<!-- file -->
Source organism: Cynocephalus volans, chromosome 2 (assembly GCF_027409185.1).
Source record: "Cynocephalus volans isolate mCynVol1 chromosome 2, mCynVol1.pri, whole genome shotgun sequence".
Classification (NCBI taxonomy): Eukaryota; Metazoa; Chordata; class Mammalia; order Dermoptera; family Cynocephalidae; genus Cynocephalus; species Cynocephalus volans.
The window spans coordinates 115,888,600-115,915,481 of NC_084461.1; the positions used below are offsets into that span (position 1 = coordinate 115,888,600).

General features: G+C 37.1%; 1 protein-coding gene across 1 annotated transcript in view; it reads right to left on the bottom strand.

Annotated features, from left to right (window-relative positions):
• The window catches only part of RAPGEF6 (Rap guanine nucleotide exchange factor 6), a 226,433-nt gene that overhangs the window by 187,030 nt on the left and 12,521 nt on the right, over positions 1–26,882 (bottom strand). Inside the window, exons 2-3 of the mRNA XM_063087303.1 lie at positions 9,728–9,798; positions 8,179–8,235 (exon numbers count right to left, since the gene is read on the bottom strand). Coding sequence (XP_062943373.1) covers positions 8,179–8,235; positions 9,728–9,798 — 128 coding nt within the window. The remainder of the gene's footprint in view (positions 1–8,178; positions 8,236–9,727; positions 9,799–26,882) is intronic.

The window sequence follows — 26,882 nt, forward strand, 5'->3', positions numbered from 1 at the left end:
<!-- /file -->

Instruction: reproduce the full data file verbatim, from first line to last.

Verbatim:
Source organism: Cynocephalus volans, chromosome 2 (assembly GCF_027409185.1).
Source record: "Cynocephalus volans isolate mCynVol1 chromosome 2, mCynVol1.pri, whole genome shotgun sequence".
Classification (NCBI taxonomy): Eukaryota; Metazoa; Chordata; class Mammalia; order Dermoptera; family Cynocephalidae; genus Cynocephalus; species Cynocephalus volans.
The window spans coordinates 115,888,600-115,915,481 of NC_084461.1; the positions used below are offsets into that span (position 1 = coordinate 115,888,600).

General features: G+C 37.1%; 1 protein-coding gene across 1 annotated transcript in view; it reads right to left on the bottom strand.

Annotated features, from left to right (window-relative positions):
• The window catches only part of RAPGEF6 (Rap guanine nucleotide exchange factor 6), a 226,433-nt gene that overhangs the window by 187,030 nt on the left and 12,521 nt on the right, over positions 1–26,882 (bottom strand). Inside the window, exons 2-3 of the mRNA XM_063087303.1 lie at positions 9,728–9,798; positions 8,179–8,235 (exon numbers count right to left, since the gene is read on the bottom strand). Coding sequence (XP_062943373.1) covers positions 8,179–8,235; positions 9,728–9,798 — 128 coding nt within the window. The remainder of the gene's footprint in view (positions 1–8,178; positions 8,236–9,727; positions 9,799–26,882) is intronic.

The window sequence follows — 26,882 nt, forward strand, 5'->3', positions numbered from 1 at the left end: